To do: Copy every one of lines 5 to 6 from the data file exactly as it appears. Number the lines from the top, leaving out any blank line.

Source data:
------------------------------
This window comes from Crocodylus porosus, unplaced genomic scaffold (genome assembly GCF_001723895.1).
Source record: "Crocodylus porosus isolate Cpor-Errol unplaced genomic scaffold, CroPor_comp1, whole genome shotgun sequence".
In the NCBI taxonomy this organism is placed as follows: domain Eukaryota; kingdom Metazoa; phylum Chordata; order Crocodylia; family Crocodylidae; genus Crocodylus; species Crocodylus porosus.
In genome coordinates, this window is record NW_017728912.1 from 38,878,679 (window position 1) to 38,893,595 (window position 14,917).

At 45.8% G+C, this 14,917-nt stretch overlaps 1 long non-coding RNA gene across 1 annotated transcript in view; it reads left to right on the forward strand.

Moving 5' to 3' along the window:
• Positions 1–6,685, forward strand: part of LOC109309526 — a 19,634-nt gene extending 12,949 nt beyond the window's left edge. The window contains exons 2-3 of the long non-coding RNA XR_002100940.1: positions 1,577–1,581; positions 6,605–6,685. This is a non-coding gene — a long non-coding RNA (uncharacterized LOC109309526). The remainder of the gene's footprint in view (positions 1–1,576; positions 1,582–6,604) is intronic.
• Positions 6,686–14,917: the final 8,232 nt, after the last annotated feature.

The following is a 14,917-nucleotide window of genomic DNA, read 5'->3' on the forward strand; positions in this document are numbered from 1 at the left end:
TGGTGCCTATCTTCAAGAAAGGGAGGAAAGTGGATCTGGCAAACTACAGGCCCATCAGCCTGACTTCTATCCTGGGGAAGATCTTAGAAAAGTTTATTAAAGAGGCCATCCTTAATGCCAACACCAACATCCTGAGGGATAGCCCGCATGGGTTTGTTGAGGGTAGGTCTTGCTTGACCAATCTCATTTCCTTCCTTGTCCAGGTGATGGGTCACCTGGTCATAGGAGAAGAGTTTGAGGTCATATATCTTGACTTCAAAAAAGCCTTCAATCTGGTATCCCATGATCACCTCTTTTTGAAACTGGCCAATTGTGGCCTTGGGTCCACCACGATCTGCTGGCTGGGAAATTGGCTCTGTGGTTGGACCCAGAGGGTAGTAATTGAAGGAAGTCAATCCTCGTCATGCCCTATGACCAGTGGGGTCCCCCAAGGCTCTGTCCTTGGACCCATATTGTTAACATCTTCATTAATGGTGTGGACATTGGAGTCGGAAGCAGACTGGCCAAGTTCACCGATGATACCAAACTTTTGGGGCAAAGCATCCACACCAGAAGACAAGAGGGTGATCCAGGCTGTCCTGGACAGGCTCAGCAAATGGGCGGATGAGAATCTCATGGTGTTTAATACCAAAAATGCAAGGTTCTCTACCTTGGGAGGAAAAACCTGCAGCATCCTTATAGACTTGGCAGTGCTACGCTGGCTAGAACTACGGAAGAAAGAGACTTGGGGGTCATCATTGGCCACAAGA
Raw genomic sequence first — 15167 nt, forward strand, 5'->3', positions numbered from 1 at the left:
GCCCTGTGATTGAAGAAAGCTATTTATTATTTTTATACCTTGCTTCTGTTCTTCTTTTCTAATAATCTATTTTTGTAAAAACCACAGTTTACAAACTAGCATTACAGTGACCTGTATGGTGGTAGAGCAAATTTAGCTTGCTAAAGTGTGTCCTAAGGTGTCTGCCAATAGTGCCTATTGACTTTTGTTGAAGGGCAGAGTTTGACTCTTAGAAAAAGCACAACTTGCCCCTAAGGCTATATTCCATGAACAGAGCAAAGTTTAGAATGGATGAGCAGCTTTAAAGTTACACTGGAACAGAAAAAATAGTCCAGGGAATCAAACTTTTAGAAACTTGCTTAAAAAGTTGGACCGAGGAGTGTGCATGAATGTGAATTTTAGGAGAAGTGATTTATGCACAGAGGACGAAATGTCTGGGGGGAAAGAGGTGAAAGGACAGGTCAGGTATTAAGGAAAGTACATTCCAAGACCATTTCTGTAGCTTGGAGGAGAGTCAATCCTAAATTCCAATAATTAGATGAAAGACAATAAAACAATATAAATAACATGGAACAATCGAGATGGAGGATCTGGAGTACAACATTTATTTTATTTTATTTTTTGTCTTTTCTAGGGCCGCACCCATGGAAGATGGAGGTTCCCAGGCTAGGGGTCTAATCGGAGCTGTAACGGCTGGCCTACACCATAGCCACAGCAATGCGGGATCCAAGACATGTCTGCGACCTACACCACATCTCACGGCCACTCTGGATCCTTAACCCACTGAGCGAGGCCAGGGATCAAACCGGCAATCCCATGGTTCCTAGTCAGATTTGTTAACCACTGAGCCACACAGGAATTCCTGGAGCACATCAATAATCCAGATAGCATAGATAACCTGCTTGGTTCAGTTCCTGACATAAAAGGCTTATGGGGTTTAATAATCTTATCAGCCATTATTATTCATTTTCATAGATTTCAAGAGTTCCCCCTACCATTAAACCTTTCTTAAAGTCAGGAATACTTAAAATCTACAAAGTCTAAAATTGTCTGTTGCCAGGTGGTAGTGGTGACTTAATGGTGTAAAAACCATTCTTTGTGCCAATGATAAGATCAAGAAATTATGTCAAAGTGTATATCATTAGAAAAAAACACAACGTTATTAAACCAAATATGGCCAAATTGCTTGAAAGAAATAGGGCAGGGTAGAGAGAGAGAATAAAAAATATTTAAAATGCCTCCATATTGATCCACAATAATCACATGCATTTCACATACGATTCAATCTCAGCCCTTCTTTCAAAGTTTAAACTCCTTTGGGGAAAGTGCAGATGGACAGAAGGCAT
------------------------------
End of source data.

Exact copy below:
At 45.8% G+C, this 14,917-nt stretch overlaps 1 long non-coding RNA gene across 1 annotated transcript in view; it reads left to right on the forward strand.

Moving 5' to 3' along the window: